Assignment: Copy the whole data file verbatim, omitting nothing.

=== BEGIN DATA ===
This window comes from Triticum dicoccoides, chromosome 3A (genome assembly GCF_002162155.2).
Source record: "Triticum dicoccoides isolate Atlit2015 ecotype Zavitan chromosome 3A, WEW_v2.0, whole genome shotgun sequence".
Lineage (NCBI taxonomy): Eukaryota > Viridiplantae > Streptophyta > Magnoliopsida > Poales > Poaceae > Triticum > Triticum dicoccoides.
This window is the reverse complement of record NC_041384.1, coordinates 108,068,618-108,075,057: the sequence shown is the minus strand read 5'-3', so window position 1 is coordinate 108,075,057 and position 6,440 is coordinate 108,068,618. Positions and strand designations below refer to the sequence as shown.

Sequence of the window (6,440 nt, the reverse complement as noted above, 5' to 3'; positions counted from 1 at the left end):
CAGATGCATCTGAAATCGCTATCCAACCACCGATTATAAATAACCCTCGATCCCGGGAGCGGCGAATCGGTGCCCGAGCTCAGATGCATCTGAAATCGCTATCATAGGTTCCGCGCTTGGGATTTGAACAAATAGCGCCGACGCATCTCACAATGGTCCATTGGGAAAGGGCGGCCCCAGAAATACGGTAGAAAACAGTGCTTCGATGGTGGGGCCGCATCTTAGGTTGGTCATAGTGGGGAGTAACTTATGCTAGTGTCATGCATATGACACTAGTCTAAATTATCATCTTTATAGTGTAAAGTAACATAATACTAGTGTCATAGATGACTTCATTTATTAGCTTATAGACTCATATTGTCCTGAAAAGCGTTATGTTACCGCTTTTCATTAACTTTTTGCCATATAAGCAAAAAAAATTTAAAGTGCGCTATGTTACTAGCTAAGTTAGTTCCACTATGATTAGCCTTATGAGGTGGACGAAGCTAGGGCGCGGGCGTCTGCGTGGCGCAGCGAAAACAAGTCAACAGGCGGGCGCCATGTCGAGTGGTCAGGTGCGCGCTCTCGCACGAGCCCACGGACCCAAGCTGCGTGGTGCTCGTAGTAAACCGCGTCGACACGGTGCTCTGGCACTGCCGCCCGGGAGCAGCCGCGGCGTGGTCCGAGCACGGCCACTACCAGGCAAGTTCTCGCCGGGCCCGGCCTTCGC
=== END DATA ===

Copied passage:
This window comes from Triticum dicoccoides, chromosome 3A (genome assembly GCF_002162155.2).
Source record: "Triticum dicoccoides isolate Atlit2015 ecotype Zavitan chromosome 3A, WEW_v2.0, whole genome shotgun sequence".
Lineage (NCBI taxonomy): Eukaryota > Viridiplantae > Streptophyta > Magnoliopsida > Poales > Poaceae > Triticum > Triticum dicoccoides.
This window is the reverse complement of record NC_041384.1, coordinates 108,068,618-108,075,057: the sequence shown is the minus strand read 5'-3', so window position 1 is coordinate 108,075,057 and position 6,440 is coordinate 108,068,618. Positions and strand designations below refer to the sequence as shown.

Sequence of the window (6,440 nt, the reverse complement as noted above, 5' to 3'; positions counted from 1 at the left end):
CAGATGCATCTGAAATCGCTATCCAACCACCGATTATAAATAACCCTCGATCCCGGGAGCGGCGAATCGGTGCCCGAGCTCAGATGCATCTGAAATCGCTATCATAGGTTCCGCGCTTGGGATTTGAACAAATAGCGCCGACGCATCTCACAATGGTCCATTGGGAAAGGGCGGCCCCAGAAATACGGTAGAAAACAGTGCTTCGATGGTGGGGCCGCATCTTAGGTTGGTCATAGTGGGGAGTAACTTATGCTAGTGTCATGCATATGACACTAGTCTAAATTATCATCTTTATAGTGTAAAGTAACATAATACTAGTGTCATAGATGACTTCATTTATTAGCTTATAGACTCATATTGTCCTGAAAAGCGTTATGTTACCGCTTTTCATTAACTTTTTGCCATATAAGCAAAAAAAATTTAAAGTGCGCTATGTTACTAGCTAAGTTAGTTCCACTATGATTAGCCTTATGAGGTGGACGAAGCTAGGGCGCGGGCGTCTGCGTGGCGCAGCGAAAACAAGTCAACAGGCGGGCGCCATGTCGAGTGGTCAGGTGCGCGCTCTCGCACGAGCCCACGGACCCAAGCTGCGTGGTGCTCGTAGTAAACCGCGTCGACACGGTGCTCTGGCACTGCCGCCCGGGAGCAGCCGCGGCGTGGTCCGAGCACGGCCACTACCAGGCAAGTTCTCGCCGGGCCCGGCCTTCGC